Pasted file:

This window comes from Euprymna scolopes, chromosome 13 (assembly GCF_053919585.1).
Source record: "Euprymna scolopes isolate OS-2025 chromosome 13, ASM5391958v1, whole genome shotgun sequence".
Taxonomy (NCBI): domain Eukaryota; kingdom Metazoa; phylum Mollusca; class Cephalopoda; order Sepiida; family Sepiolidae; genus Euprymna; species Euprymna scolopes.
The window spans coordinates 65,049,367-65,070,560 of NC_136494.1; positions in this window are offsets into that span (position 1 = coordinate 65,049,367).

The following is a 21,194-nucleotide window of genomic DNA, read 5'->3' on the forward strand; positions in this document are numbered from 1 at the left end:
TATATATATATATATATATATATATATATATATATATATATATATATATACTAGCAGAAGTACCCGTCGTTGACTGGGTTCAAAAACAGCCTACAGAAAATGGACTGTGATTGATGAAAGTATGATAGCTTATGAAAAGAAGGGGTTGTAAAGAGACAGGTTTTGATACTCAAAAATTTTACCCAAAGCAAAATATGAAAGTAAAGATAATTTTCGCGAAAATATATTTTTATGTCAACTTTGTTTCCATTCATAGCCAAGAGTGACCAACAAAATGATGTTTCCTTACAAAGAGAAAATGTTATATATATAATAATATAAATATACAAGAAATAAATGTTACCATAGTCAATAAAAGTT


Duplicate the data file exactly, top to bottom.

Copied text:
This window comes from Euprymna scolopes, chromosome 13 (assembly GCF_053919585.1).
Source record: "Euprymna scolopes isolate OS-2025 chromosome 13, ASM5391958v1, whole genome shotgun sequence".
Taxonomy (NCBI): domain Eukaryota; kingdom Metazoa; phylum Mollusca; class Cephalopoda; order Sepiida; family Sepiolidae; genus Euprymna; species Euprymna scolopes.
The window spans coordinates 65,049,367-65,070,560 of NC_136494.1; positions in this window are offsets into that span (position 1 = coordinate 65,049,367).

The following is a 21,194-nucleotide window of genomic DNA, read 5'->3' on the forward strand; positions in this document are numbered from 1 at the left end:
TATATATATATATATATATATATATATATATATATATATATATATATATACTAGCAGAAGTACCCGTCGTTGACTGGGTTCAAAAACAGCCTACAGAAAATGGACTGTGATTGATGAAAGTATGATAGCTTATGAAAAGAAGGGGTTGTAAAGAGACAGGTTTTGATACTCAAAAATTTTACCCAAAGCAAAATATGAAAGTAAAGATAATTTTCGCGAAAATATATTTTTATGTCAACTTTGTTTCCATTCATAGCCAAGAGTGACCAACAAAATGATGTTTCCTTACAAAGAGAAAATGTTATATATATAATAATATAAATATACAAGAAATAAATGTTACCATAGTCAATAAAAGTT